Private companies are now interested in putting batteries capable of storing unused energy for later use on the grid into commercial production. A battery developed in the Northwest has been licensed by three companies.
Clarification 2/6/2014:An earlier version of this report described the storage capacity of a 100-megawatt battery system that has since been disputed by a source for this story.
The push to build supersized batteries capable of storing unused energy for later use on the grid is taking a big step forward: Private companies are interested in moving the technology out of the laboratory and into commercial production.
Microsoft has confirmed that Satya Nadella, 46, will be its new CEO as of Tuesday.
Todd Bishop, co-founder of the tech website Geekwire, said Nadella, who has worked at Microsoft for 22 years, will be making a big leap. “He’s been a strong business leader inside the company, but he’s never led an organization at this scale before,” Bishop said.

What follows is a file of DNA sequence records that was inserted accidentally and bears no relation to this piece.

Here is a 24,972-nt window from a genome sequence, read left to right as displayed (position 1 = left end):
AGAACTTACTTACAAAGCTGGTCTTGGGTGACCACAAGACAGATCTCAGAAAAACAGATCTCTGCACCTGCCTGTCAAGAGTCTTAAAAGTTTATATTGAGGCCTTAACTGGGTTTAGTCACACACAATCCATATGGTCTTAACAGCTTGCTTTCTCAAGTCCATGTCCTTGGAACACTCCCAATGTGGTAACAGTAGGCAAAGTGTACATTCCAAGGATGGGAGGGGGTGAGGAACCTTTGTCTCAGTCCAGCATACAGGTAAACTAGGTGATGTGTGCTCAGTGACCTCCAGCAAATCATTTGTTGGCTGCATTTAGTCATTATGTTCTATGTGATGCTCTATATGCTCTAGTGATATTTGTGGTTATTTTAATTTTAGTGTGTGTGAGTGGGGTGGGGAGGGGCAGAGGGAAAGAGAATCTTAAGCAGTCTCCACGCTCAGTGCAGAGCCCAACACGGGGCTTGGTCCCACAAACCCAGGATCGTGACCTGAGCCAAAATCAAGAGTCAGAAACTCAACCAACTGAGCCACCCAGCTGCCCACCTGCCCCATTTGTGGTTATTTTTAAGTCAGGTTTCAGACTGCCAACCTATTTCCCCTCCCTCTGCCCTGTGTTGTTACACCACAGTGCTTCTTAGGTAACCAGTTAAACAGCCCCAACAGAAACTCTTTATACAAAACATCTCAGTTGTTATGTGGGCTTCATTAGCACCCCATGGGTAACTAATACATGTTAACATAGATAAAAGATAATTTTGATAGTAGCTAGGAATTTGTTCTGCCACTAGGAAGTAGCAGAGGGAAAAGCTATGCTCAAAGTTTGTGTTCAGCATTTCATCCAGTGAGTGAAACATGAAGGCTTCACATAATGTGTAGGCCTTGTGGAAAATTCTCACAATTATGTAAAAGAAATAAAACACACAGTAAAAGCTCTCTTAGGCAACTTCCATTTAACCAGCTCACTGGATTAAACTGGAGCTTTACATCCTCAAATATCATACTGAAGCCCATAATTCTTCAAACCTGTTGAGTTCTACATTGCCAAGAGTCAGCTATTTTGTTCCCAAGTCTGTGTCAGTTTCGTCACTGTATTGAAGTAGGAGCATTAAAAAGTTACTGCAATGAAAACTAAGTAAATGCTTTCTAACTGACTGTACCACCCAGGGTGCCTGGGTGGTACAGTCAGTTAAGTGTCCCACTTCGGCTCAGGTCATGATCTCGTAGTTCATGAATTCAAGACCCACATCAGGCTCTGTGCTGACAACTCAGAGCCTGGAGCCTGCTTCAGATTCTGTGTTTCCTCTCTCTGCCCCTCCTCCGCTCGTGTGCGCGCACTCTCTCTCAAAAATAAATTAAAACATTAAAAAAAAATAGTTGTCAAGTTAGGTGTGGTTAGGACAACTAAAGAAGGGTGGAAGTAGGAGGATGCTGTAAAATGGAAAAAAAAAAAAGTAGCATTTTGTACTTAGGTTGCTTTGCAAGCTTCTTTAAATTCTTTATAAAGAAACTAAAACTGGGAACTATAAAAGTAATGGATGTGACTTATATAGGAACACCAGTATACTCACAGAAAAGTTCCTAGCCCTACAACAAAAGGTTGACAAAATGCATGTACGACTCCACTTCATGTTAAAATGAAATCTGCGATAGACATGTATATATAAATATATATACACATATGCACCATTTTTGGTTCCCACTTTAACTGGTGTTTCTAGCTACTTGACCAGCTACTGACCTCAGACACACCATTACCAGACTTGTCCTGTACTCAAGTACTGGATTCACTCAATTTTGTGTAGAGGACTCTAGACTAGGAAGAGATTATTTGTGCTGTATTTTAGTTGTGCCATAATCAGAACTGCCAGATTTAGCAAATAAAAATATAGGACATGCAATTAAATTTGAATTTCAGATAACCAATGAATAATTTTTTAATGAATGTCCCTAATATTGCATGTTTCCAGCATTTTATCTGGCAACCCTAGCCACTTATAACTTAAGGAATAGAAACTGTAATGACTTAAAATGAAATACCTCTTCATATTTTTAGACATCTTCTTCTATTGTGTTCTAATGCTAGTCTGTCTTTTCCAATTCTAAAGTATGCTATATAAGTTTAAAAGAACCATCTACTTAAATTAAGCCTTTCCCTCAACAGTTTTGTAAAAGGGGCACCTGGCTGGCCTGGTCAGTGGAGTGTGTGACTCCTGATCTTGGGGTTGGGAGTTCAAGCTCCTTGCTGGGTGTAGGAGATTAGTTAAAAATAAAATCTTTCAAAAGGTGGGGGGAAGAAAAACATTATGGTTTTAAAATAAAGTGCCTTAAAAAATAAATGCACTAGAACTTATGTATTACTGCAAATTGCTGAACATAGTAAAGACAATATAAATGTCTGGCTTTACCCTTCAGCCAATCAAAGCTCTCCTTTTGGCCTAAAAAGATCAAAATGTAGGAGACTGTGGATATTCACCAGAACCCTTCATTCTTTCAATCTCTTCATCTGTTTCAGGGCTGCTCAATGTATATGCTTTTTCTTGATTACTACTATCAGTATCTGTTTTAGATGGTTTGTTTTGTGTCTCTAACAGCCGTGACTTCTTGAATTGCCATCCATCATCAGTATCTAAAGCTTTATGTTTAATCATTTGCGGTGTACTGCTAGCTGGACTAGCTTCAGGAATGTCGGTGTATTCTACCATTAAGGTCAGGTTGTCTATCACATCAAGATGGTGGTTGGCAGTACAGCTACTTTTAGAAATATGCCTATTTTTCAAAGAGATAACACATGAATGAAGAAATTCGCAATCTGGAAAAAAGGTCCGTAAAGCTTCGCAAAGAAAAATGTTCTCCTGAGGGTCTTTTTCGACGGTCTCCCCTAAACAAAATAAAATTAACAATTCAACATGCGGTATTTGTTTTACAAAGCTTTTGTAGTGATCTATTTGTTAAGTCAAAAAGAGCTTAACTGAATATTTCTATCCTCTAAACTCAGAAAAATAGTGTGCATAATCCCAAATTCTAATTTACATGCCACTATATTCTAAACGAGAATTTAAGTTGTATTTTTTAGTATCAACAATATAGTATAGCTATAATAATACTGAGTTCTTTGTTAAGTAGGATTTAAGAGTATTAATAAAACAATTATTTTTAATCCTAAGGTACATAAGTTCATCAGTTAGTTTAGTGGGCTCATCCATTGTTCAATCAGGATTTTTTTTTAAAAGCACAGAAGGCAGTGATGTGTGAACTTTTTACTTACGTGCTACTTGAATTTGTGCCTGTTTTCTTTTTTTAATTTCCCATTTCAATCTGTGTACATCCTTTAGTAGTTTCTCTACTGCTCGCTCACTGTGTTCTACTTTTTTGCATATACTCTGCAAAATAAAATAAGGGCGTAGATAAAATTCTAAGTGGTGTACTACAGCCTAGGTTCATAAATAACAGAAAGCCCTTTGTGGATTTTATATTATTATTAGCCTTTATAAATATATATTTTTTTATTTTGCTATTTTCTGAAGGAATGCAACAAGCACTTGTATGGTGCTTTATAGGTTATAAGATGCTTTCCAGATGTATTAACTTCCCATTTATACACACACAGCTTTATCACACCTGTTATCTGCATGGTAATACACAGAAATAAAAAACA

Originally published on Wed February 5, 2014 11:30 am
While it's never been considered a "cool" company, Microsoft is still a force — worth $300 billion, and Windows operating systems still run on a big chunk of the world's computers. While the profile of founder and former CEO Bill Gates still looms large, outgoing leader Steve Ballmer took the reins in 2000. And Tuesday, the board chose an internal candidate — 46-year-old Indian-American engineer Satya Nadella — to head the company.
High-tech cameras, sensors, aircraft and satellites could more accurately predict crop yields and increase the cost-effectiveness of biofuels. Dan Long holds the small aircraft equipped with cameras, while John Sulik holds the controls.
Originally published on Mon January 27, 2014 9:36 am
Our four-legged friends suffer from many of the same cancers that we do. But one type of dog tumor acts like no other: It's contagious.
The tumor spreads from one pooch to another when the dogs have sex or even just touch or lick each other.
"It's a common disease in street dogs all around the world," says geneticist Elizabeth Murchison at the University of Cambridge. "People in the U.S. and U.K. haven't heard of it because it's found mostly in free-roaming dogs in developing countries."